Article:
Two recent West End plays – Peter Hall’s 25th anniversary revival of Harold Pinter’s Betrayal and Moira Buffini’s Dinner - head out on the road with new casts over the coming weeks.

Betrayal opens on 18 May 2004 at Richmond Theatre before continuing, until 19 July, to Cambridge, Stoke on Trent, Woking, Lincoln, Bromley and Brighton. On tour, TV’s Samantha Janus (Strange, Game On, Babes in the Wood and Liverpool One) Antony Byrne and David Michaels take over from Janie Dee, Hugo Speer and Aden Gillett.

In 1978, Hall directed the world premiere of the drama about adultery in which, famously, the scenes are played backwards in time. Last year, he staged this anniversary revival as part of his repertory season at Theatre Royal Bath, ahead of a brief regional tour and a limited West End engagement at the Duchess Theatre.

The production is designed by John Gunter, with lighting by Peter Mumford, and is presented by Theatre Royal Bath Productions.


Dinner, which just finished its limited West End season earlier this month, launches its two-month regional tour at Cambridge Arts Theatre on 19 June 2004 before continuing, until 7 August, to Guildford, Malvern, Newcastle, Richmond, Cardiff, Brighton and Oxford.

On tour, Stephanie Beacham (best known for TV’s Dynasty, The Colby’s and Bad Girls) takes over from Harriet Walter as Paige, the dinner party hostess from hell, serving guests including Gaby Roslin (Channel 4’s Big Breakfast, Chicago on stage) and Louise Jameson (EastEnders).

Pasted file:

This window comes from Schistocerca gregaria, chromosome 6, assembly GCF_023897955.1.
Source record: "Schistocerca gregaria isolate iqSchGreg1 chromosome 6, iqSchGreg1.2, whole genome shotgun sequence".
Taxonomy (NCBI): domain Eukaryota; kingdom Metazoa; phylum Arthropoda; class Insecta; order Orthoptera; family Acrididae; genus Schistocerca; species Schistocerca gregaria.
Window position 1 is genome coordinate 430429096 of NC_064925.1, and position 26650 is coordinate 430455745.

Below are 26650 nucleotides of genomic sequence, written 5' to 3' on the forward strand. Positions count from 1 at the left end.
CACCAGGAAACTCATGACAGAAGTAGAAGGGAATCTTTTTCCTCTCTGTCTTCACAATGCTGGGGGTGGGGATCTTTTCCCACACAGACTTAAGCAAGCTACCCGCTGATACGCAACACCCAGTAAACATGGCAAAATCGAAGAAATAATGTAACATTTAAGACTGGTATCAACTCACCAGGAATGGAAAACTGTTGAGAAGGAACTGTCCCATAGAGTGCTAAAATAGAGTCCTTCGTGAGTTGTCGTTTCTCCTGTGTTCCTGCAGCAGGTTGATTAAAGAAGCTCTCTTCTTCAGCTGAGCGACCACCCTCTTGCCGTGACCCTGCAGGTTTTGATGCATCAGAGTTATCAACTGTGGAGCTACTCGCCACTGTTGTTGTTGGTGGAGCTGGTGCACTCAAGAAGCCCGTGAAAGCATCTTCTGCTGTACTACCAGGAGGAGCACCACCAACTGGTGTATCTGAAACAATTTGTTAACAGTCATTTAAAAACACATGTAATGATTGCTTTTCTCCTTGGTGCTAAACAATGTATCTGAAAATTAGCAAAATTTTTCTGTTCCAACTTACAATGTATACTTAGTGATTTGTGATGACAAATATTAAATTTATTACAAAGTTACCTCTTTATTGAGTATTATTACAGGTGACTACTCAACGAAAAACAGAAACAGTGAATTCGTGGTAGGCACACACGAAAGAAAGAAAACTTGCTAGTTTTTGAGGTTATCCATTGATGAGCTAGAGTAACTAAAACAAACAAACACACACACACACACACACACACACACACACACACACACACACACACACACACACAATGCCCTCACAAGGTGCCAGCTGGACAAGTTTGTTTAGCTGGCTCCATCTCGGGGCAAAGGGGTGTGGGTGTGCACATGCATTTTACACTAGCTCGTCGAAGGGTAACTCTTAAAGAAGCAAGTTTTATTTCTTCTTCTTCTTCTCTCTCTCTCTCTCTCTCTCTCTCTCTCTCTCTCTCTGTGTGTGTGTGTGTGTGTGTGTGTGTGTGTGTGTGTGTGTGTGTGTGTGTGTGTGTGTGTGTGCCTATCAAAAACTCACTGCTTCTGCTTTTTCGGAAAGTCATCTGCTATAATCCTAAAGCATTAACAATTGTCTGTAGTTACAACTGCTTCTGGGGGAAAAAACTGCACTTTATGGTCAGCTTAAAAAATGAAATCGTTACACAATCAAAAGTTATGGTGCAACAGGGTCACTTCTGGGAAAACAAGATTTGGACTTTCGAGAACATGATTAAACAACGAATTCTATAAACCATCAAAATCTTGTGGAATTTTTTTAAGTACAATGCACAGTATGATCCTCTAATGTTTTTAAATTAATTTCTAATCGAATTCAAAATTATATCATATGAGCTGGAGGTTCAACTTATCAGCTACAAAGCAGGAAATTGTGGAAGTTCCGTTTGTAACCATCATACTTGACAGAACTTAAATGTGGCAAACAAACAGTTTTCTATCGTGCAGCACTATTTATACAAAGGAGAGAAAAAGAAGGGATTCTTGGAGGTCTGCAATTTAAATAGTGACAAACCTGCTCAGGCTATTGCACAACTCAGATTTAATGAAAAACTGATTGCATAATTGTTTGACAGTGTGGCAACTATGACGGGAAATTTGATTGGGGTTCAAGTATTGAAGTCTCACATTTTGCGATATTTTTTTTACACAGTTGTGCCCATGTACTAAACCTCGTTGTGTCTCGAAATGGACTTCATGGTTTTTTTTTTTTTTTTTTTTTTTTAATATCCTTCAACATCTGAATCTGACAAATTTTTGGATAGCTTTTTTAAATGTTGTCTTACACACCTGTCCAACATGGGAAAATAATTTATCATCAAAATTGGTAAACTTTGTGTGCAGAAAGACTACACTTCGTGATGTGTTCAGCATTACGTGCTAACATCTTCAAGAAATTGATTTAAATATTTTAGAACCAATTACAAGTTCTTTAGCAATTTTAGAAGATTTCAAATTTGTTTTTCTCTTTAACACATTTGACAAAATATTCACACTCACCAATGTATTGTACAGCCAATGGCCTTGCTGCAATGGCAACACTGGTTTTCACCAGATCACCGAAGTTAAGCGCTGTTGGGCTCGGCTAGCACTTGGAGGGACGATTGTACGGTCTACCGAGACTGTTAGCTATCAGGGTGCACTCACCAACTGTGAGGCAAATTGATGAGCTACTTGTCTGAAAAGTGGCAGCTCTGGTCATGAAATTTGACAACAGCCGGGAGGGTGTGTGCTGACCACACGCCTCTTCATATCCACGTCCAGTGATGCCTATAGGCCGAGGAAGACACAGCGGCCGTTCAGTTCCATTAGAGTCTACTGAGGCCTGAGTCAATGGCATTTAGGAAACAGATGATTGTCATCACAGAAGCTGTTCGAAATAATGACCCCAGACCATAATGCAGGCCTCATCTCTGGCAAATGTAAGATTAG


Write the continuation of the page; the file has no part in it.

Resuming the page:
Dinner premiered in November 2002 in the National Theatre's Lyttelton Loft, a 100-seat studio specially created for the NT's five-month Transformation season, which was extended to accommodate the production directed by the playwright's sister Fiona Buffini. It reopened at the West End’s Wyndham’s Theatre in December 2003.

To the dinner of the title, Paige has invited an artist, a scientist and a sexpot to celebrate the publication of her husband's bestseller. The arrival of Mike, marooned in the foggy lane having crashed his van, provides an unexpected addition to the evening's entertainment. A silent waiter, sourced from an obscure website, completes the picture. Primordial Soup is first on the menu...

Once again directed by Fiona Buffini, Dinner is designed by Rachel Blues, with lighting by Mark Henderson and sound by Rich Walsh. It’s presented on tour by Michael Codron, Lee Dee and J & C Nederlander.

- by Terri Paddock